The industry has seized the time to lobby for wider consumer financial protection following the collapse of XL Leisure Group, with senior figures at ABTA among those who believe there could be rapid progress.
TUI Travel chief executive Peter Long will meet transport secretary Geoff Hoon on December 4 and last week up to 30 industry leaders debated the issue at a meeting with the Civil Aviation Authority.
CAA consumer protection group director Richard Jackson described the meeting as “valuable” and acknowledged the current system is “hideously confusing to the trade and leads to a very confused customer”.
So there is a consensus on the need for change. Unfortunately, that is all there is. “There were 25 people at last week’s meeting and 25 different views,” says one of those present.
ABTA is trying to produce a coherent trade view. “There is a lot of disagreement and we are trying to come up with a solution,” says an ABTA spokeswoman. The association’s own lobbying efforts continue to focus on universal protection.
Long will call for an urgent review of financial protection, pointing out 98% of leisure air passengers were ATOL-protected 10 years ago whereas only 57% are today.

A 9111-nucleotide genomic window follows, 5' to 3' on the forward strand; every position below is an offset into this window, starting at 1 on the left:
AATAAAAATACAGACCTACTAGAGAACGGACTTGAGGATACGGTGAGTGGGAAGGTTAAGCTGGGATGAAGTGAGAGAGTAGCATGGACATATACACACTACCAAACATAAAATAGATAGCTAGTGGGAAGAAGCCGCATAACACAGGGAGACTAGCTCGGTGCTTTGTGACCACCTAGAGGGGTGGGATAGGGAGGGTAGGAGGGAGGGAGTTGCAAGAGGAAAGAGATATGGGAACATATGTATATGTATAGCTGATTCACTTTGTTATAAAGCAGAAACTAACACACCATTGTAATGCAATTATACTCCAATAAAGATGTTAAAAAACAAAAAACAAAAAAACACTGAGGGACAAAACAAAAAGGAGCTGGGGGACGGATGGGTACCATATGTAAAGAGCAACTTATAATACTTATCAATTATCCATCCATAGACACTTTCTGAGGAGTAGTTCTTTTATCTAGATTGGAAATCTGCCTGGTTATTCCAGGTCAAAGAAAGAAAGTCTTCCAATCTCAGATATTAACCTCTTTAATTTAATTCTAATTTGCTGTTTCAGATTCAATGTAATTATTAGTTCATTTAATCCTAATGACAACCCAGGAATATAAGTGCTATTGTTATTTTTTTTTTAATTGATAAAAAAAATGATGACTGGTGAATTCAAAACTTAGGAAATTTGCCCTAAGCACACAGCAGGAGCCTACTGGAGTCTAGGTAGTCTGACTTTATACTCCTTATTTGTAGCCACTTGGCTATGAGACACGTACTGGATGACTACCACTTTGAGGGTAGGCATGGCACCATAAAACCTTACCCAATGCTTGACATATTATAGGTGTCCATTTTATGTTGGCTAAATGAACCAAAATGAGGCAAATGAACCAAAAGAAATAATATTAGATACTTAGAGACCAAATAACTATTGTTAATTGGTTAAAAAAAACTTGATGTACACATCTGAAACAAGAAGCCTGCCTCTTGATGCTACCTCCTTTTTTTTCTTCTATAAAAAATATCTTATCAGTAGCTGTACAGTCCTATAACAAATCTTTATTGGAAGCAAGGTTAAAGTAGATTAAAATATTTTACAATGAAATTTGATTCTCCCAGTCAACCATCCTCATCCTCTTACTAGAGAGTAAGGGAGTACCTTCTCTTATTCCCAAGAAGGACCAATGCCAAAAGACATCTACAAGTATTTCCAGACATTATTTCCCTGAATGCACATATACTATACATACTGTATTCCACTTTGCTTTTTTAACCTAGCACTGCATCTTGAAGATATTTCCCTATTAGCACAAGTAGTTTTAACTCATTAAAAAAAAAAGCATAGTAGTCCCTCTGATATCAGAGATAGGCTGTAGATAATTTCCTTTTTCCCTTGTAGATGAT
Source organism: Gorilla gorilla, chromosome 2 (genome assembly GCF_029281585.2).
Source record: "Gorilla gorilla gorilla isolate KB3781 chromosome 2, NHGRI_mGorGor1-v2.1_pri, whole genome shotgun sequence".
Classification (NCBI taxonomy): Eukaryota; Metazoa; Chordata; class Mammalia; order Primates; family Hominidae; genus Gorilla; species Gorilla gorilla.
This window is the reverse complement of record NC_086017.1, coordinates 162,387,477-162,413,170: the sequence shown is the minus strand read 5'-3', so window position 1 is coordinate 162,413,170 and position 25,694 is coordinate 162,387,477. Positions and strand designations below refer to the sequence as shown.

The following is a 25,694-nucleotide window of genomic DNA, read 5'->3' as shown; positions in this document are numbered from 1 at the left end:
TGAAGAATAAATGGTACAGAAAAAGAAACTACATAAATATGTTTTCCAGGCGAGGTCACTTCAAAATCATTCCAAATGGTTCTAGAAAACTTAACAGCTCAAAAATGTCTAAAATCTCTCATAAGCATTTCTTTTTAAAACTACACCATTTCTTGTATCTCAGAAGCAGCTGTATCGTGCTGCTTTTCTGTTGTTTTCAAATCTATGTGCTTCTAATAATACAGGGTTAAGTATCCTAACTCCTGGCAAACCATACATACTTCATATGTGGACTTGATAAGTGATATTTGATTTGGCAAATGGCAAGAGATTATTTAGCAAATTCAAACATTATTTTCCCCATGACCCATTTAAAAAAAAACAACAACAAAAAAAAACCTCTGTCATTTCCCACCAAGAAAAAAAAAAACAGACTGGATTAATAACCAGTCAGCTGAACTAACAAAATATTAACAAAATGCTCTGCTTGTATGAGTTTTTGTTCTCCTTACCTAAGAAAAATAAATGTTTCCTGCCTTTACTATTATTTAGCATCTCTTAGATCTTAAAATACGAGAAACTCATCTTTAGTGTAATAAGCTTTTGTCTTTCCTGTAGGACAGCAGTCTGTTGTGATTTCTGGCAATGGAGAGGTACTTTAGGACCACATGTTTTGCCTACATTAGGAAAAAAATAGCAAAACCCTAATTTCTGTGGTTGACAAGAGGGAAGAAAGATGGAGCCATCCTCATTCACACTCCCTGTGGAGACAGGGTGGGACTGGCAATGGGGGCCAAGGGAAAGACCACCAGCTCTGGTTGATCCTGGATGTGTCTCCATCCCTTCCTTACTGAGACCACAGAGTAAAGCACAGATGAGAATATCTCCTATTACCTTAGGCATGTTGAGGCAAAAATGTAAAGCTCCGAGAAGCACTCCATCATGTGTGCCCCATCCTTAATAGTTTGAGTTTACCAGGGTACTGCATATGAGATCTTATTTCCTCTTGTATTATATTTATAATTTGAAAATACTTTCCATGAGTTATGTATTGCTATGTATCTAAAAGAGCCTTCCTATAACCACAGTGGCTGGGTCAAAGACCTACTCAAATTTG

It is understood he will call for protection regardless of the carrier, regardless of how a booking is made and regardless of whether an airline seat is booked alone or in combination with other holiday arrangements. That may not please all ABTA members.
There is undoubtedly confusion among consumers. A survey of 700 adults on behalf of ABTA in September found 58% unaware whether their last holiday was financially protected.
Much of the confusion stems from the lack of universal cover. Some of it comes from the existence of alternative forms of protection – various insurance options and the use of trust accounts to protect consumers’ money. But there is also confusion due to the lack of publicity about the ATOL scheme, as an ABTA spokeswoman concedes: “It has never been promoted with big bucks.”
The CAA believes tour operators are in a position to prosper from a two-tier system of protection that offers consumer peace of mind for the price of a cup of tea. But there has never been agreement about who should pay and no company is comfortable marketing the possibility of failure.
At the same time, says the ABTA spokeswoman: “It has not been proved that ATOL protection gives [companies] an advantage. People do not appreciate protection. They buy on price.”
One senior industry commentator is sceptical about insurance as an alternative, pointing out: “There is scheduled airline insurance in the US, but it is removed when companies go into bankruptcy protection. UK consumers would not know when insurance has been withdrawn. Look at Zoom Airlines, where cover was withdrawn before the airline foundered.
“ATOL should be extended to all airline passengers, but the government has always set its face against it.”
That view was confirmed this week by British Airways, with a spokesman saying: “It would be unfair if our customers had to fund compensation for those who chose to travel on less-established airlines.”